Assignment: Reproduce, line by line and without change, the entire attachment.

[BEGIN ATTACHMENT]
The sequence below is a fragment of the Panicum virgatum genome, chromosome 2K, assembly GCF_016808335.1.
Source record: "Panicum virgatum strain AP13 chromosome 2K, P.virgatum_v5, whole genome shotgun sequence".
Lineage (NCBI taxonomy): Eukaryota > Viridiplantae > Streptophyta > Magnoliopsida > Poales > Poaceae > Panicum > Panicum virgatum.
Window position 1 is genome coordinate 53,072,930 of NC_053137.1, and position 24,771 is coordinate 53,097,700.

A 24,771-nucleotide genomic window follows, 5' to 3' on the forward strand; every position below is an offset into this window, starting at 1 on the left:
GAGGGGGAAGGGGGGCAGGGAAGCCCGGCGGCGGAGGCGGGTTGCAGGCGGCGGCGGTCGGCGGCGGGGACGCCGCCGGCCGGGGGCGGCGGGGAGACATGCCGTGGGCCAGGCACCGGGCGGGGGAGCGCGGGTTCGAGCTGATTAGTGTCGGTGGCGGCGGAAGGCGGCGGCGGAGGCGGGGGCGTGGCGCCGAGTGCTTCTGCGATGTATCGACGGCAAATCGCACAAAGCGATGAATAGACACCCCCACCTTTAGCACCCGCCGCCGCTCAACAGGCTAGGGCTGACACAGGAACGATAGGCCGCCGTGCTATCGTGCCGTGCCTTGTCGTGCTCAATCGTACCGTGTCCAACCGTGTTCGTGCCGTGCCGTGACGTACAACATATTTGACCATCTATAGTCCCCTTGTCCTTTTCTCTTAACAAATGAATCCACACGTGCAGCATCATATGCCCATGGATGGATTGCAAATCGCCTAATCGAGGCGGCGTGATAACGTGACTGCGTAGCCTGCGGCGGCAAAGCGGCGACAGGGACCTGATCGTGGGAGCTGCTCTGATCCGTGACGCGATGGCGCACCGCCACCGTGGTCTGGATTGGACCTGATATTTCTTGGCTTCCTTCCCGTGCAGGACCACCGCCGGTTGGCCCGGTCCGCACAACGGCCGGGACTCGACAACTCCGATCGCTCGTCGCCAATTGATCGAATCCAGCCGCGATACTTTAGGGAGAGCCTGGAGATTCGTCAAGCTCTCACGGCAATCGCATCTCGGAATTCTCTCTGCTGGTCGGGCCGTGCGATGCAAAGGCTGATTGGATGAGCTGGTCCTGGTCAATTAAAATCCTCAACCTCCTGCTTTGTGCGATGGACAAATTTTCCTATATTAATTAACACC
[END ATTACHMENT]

The sequence below is a fragment of the Panicum virgatum genome, chromosome 2K, assembly GCF_016808335.1.
Source record: "Panicum virgatum strain AP13 chromosome 2K, P.virgatum_v5, whole genome shotgun sequence".
Lineage (NCBI taxonomy): Eukaryota > Viridiplantae > Streptophyta > Magnoliopsida > Poales > Poaceae > Panicum > Panicum virgatum.
Window position 1 is genome coordinate 53,072,930 of NC_053137.1, and position 24,771 is coordinate 53,097,700.

A 24,771-nucleotide genomic window follows, 5' to 3' on the forward strand; every position below is an offset into this window, starting at 1 on the left:
GAGGGGGAAGGGGGGCAGGGAAGCCCGGCGGCGGAGGCGGGTTGCAGGCGGCGGCGGTCGGCGGCGGGGACGCCGCCGGCCGGGGGCGGCGGGGAGACATGCCGTGGGCCAGGCACCGGGCGGGGGAGCGCGGGTTCGAGCTGATTAGTGTCGGTGGCGGCGGAAGGCGGCGGCGGAGGCGGGGGCGTGGCGCCGAGTGCTTCTGCGATGTATCGACGGCAAATCGCACAAAGCGATGAATAGACACCCCCACCTTTAGCACCCGCCGCCGCTCAACAGGCTAGGGCTGACACAGGAACGATAGGCCGCCGTGCTATCGTGCCGTGCCTTGTCGTGCTCAATCGTACCGTGTCCAACCGTGTTCGTGCCGTGCCGTGACGTACAACATATTTGACCATCTATAGTCCCCTTGTCCTTTTCTCTTAACAAATGAATCCACACGTGCAGCATCATATGCCCATGGATGGATTGCAAATCGCCTAATCGAGGCGGCGTGATAACGTGACTGCGTAGCCTGCGGCGGCAAAGCGGCGACAGGGACCTGATCGTGGGAGCTGCTCTGATCCGTGACGCGATGGCGCACCGCCACCGTGGTCTGGATTGGACCTGATATTTCTTGGCTTCCTTCCCGTGCAGGACCACCGCCGGTTGGCCCGGTCCGCACAACGGCCGGGACTCGACAACTCCGATCGCTCGTCGCCAATTGATCGAATCCAGCCGCGATACTTTAGGGAGAGCCTGGAGATTCGTCAAGCTCTCACGGCAATCGCATCTCGGAATTCTCTCTGCTGGTCGGGCCGTGCGATGCAAAGGCTGATTGGATGAGCTGGTCCTGGTCAATTAAAATCCTCAACCTCCTGCTTTGTGCGATGGACAAATTTTCCTATATTAATTAACACC